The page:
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If you can’t beat ’em, join ’em

written by WOFA | September 6, 2012

Emirates' Tim Clark speaks at the launch of the Qantas-Emirates alliance.

Today’s announcement and signing of  the historic alliance agreement between Qantas and Emirates represents a seismic shift in the dynamics of the Australian airline market, both from the customer and the airline business perspectives.

At a quick glance today’s announcement appears both a win-win for Qantas as a business and for Qantas’s customers, and also an admission of defeat that Qantas today doesn’t offer the network reach and frequency that key competitors like Emirates, Cathay and Singapore do, to whom it has increasingly lost customers to, and hence revenue from, for many years.

At one level this deal represents a further contraction of the Qantas international network, with the announcement that the airline is quitting flights to Frankfurt in its own right, leaving twice daily (one ex Melbourne, one ex Sydney) flights to London Heathrow via Dubai as the only services Qantas will operate to Europe in its own right. So from when the alliance is operational from next April, Qantas will operate just 14 flights a week between Australia and Europe, whereas Emirates will operate to Dubai 84 flights a week from five Australian cities. So if you buy a Qantas ticket to Europe for travel after next April, chances are you will be on an Emirates-operated flight part of the way – and that’s if you are in Melbourne or Sydney. If you are in Brisbane, Adelaide and Perth you will – unless headed to London – be on an Emirates flight all the way.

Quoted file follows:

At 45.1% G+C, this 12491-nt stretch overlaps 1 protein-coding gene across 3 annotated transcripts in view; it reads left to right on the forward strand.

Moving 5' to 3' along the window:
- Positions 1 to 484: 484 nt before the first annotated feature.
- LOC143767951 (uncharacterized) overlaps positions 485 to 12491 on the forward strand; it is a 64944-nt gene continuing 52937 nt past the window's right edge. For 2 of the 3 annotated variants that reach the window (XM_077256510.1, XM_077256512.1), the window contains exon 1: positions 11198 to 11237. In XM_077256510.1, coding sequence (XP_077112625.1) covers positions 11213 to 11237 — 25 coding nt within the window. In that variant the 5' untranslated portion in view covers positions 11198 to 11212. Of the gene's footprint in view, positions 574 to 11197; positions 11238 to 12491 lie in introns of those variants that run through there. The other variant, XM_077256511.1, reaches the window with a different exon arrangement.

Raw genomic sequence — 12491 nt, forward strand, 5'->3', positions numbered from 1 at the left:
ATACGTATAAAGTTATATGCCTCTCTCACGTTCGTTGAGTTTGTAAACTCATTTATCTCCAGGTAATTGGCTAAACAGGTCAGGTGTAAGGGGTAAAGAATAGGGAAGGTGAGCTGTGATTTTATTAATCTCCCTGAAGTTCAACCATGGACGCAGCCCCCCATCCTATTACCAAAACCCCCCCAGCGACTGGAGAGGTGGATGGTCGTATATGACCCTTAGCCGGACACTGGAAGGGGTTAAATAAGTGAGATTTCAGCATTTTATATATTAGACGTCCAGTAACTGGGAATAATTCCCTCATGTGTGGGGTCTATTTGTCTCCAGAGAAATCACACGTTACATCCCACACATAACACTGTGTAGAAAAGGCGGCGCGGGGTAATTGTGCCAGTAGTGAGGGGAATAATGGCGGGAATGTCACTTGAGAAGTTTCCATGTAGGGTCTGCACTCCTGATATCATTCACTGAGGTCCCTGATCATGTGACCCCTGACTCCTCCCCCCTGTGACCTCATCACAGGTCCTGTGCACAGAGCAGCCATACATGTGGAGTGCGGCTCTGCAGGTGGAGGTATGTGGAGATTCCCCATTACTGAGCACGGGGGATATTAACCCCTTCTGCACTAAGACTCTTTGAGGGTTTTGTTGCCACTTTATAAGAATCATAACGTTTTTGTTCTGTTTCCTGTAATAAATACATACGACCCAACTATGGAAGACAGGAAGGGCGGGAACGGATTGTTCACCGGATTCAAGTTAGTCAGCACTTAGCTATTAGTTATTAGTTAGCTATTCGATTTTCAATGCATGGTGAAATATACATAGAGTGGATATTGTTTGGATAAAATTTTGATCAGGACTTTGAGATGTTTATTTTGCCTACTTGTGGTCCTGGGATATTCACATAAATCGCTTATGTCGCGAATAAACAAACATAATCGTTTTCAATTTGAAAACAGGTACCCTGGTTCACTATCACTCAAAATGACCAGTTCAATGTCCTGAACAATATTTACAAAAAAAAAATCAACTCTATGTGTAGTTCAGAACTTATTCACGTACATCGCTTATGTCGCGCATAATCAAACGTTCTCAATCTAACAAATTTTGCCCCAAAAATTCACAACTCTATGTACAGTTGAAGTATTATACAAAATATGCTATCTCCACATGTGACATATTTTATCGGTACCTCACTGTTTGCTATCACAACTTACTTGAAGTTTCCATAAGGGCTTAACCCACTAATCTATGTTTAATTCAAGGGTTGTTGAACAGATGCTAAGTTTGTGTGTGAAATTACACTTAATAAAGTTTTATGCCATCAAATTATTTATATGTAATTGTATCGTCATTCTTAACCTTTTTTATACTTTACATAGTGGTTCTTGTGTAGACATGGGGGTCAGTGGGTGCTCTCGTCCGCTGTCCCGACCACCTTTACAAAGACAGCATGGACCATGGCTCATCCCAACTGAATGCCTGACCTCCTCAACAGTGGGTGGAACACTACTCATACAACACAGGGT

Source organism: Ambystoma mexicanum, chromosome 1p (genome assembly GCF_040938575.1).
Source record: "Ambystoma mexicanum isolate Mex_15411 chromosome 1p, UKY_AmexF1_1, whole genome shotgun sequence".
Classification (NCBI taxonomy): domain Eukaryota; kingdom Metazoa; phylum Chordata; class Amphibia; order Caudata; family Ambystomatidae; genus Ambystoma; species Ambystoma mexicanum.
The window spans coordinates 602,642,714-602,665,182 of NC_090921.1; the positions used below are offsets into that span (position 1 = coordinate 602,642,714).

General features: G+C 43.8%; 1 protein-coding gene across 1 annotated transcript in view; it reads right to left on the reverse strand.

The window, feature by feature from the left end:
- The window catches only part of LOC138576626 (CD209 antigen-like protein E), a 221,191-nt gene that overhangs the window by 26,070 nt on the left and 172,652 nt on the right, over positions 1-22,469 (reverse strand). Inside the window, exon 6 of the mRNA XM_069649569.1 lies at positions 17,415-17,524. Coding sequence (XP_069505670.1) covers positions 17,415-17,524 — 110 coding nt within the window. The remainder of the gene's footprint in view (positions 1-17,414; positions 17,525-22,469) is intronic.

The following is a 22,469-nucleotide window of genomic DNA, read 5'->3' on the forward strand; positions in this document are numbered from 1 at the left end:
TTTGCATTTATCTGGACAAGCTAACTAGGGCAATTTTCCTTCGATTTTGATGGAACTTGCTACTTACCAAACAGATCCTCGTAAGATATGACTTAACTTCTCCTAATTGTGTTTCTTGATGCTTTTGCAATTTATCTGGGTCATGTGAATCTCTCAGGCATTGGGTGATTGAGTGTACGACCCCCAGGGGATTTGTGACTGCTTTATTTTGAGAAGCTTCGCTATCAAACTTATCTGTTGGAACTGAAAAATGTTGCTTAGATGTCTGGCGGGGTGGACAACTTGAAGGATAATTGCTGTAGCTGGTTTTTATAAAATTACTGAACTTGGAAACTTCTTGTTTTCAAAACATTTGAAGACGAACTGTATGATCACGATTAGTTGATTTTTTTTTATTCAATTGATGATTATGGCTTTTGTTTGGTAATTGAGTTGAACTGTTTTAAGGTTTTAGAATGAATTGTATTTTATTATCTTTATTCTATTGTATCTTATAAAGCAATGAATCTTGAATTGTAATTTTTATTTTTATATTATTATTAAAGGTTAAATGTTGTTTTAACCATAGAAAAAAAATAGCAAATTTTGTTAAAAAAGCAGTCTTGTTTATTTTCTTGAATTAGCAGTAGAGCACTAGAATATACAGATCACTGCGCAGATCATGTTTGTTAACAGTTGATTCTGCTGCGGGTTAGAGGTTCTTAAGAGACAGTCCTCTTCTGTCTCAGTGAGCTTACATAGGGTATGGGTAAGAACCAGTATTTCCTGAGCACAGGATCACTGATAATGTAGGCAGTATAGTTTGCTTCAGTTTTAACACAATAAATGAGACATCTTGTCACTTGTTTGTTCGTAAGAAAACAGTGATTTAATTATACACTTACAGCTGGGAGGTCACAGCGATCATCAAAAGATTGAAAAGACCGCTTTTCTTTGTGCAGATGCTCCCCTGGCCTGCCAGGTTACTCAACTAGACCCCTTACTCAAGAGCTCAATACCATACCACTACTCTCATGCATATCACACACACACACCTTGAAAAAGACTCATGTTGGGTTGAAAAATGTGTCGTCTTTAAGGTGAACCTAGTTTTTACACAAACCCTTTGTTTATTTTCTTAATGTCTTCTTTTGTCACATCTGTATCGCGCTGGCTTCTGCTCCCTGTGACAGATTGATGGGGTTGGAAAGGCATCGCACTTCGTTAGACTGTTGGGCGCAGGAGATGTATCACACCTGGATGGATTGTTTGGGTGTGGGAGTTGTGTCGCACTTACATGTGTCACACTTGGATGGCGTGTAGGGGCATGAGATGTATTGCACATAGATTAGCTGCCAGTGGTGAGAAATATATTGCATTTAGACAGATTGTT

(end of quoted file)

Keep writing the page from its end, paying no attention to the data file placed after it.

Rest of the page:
So it is an arrangement that on face value favours Emirates more than Qantas.

But on the other hand this alliance now offers a much more compelling customer proposition for Qantas passengers. Today Qantas operates flights in its own right or under codeshare deals to five European cities. From April with the Emirates partnership that will leap to 33. That’s a sixfold increase in network reach, while the customer proposition is far improved with one-stop flights to all those 33 points via Dubai, rather than two-stop flights over London Heathrow for connections on BA back into continental Europe.

The Emirates-Qantas link-up provides a pretty compelling customer proposition for flights to Europe.

The other good news for Qantas passengers is that the Emirates alliance will allow Qantas to much better focus its services to Asia, in particular to Singapore, now that those flights won’t be optimised for a hub operation for connections through to Europe. Presumably this will mean the return of a daylight flight from Sydney to Singapore, for example. But to be truly competitive with the Asian giants like Cathay and Singapore, Qantas will need to offer not only more convenient flight times, but frequency. But frequency will be hard to maintain with no through traffic to Europe to boost traffic volumes.

Then there is the competitive aspect. The Qantas-Emirates deal one-ups the Virgin Australia-Eithad deal, which sees Virgin Australia and Etihad codeshare over flights through Abu Dhabi. That pairing offers 27 weekly services between Australia and Abu Dhabi (three per week of which operated by Virgin, the rest by Etihad) with onward connections to 14 destinations in the UK and Europe. The Emirates-Qantas deal is of an order of magnitude much larger.


For too many years Qantas International has contracted in the face of aggressive competitors like Emirates and Cathay who, with their benefit of geographically favourable hubs, have built networks on the premise of taking passengers where they want to fly, when they want to fly, while on the other hand Qantas has rationalised down and aggregated its services through hubs that best fill its aircraft rather than offering the best customer service proposition. So this deal with Emirates, and the renewed focus it allows on Asia, should change that nexus and be a huge boon for Qantas customers.